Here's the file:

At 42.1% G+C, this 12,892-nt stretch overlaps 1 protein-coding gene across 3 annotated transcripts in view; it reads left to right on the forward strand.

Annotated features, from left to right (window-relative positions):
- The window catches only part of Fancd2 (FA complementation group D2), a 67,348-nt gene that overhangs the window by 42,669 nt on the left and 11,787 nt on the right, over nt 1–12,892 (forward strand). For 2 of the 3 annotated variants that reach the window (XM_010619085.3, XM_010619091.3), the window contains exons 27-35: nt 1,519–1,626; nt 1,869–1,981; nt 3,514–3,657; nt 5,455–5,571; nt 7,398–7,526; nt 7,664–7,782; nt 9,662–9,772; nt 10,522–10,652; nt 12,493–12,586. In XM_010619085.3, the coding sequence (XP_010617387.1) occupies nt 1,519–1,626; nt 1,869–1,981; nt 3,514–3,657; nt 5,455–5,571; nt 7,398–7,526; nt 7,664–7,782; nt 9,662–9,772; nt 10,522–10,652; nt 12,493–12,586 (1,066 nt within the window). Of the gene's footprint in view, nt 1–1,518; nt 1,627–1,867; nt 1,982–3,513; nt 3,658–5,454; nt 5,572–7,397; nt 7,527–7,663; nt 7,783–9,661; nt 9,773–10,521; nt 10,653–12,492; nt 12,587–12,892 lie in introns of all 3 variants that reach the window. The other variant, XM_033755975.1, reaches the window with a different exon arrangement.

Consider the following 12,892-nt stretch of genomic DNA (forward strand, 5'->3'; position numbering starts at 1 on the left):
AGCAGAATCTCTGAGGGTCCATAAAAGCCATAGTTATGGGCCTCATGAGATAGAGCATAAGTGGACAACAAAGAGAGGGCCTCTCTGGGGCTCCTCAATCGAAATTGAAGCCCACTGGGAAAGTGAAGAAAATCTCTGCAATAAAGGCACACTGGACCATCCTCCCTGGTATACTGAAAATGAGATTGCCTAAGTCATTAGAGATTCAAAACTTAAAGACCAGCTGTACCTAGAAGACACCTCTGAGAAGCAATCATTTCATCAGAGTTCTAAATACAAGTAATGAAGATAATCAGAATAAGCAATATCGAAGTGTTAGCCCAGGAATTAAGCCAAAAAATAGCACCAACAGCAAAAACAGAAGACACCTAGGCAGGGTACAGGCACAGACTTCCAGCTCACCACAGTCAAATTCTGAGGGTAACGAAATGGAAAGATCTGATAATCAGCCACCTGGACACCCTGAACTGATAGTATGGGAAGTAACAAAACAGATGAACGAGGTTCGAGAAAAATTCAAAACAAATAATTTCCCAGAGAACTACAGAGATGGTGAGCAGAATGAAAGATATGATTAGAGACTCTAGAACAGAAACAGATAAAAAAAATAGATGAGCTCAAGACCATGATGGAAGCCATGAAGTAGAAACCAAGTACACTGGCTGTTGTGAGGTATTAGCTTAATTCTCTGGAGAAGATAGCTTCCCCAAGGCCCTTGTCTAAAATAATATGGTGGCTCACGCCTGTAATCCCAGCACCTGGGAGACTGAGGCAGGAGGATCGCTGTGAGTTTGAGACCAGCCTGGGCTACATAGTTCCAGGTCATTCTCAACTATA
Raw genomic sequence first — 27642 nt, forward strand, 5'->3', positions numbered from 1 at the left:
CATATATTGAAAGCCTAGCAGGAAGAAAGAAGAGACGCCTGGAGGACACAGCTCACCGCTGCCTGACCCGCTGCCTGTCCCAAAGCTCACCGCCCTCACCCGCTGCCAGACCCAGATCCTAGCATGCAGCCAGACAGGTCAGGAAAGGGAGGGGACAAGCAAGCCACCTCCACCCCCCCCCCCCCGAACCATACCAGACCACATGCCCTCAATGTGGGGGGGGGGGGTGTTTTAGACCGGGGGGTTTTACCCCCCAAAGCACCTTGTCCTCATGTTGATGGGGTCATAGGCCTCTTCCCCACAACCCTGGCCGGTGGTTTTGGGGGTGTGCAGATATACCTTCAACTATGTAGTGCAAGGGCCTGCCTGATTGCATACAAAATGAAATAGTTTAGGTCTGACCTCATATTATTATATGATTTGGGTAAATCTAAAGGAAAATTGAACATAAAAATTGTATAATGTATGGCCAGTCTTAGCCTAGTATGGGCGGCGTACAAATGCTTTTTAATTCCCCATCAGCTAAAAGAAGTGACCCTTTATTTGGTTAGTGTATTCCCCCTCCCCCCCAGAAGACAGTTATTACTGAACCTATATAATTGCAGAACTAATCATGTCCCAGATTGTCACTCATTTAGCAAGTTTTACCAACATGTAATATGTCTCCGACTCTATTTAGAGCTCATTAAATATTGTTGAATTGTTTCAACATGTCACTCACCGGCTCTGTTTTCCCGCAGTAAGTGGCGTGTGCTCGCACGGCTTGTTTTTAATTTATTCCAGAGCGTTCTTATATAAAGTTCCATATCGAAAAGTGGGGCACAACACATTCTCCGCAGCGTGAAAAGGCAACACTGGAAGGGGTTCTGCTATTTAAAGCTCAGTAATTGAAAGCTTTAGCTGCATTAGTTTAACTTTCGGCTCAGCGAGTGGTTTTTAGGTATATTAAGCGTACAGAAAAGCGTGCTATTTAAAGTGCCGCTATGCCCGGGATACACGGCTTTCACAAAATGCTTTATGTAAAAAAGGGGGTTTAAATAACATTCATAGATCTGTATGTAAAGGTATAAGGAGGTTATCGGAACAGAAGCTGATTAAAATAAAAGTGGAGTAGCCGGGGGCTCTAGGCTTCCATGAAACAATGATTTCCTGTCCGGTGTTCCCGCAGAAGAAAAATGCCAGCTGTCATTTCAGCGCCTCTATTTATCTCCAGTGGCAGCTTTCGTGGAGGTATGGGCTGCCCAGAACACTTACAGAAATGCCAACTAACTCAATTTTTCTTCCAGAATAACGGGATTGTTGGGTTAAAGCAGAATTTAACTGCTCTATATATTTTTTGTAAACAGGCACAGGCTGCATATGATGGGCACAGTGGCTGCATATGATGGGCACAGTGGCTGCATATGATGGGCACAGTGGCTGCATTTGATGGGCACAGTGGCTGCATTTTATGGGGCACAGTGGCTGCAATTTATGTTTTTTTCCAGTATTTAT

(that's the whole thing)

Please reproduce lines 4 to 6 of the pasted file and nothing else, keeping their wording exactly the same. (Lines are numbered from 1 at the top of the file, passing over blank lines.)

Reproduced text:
Consider the following 12,892-nt stretch of genomic DNA (forward strand, 5'->3'; position numbering starts at 1 on the left):
AGCAGAATCTCTGAGGGTCCATAAAAGCCATAGTTATGGGCCTCATGAGATAGAGCATAAGTGGACAACAAAGAGAGGGCCTCTCTGGGGCTCCTCAATCGAAATTGAAGCCCACTGGGAAAGTGAAGAAAATCTCTGCAATAAAGGCACACTGGACCATCCTCCCTGGTATACTGAAAATGAGATTGCCTAAGTCATTAGAGATTCAAAACTTAAAGACCAGCTGTACCTAGAAGACACCTCTGAGAAGCAATCATTTCATCAGAGTTCTAAATACAAGTAATGAAGATAATCAGAATAAGCAATATCGAAGTGTTAGCCCAGGAATTAAGCCAAAAAATAGCACCAACAGCAAAAACAGAAGACACCTAGGCAGGGTACAGGCACAGACTTCCAGCTCACCACAGTCAAATTCTGAGGGTAACGAAATGGAAAGATCTGATAATCAGCCACCTGGACACCCTGAACTGATAGTATGGGAAGTAACAAAACAGATGAACGAGGTTCGAGAAAAATTCAAAACAAATAATTTCCCAGAGAACTACAGAGATGGTGAGCAGAATGAAAGATATGATTAGAGACTCTAGAACAGAAACAGATAAAAAAAATAGATGAGCTCAAGACCATGATGGAAGCCATGAAGTAGAAACCAAGTACACTGGCTGTTGTGAGGTATTAGCTTAATTCTCTGGAGAAGATAGCTTCCCCAAGGCCCTTGTCTAAAATAATATGGTGGCTCACGCCTGTAATCCCAGCACCTGGGAGACTGAGGCAGGAGGATCGCTGTGAGTTTGAGACCAGCCTGGGCTACATAGTTCCAGGTCATTCTCAACTATA
Raw genomic sequence first — 27642 nt, forward strand, 5'->3', positions numbered from 1 at the left: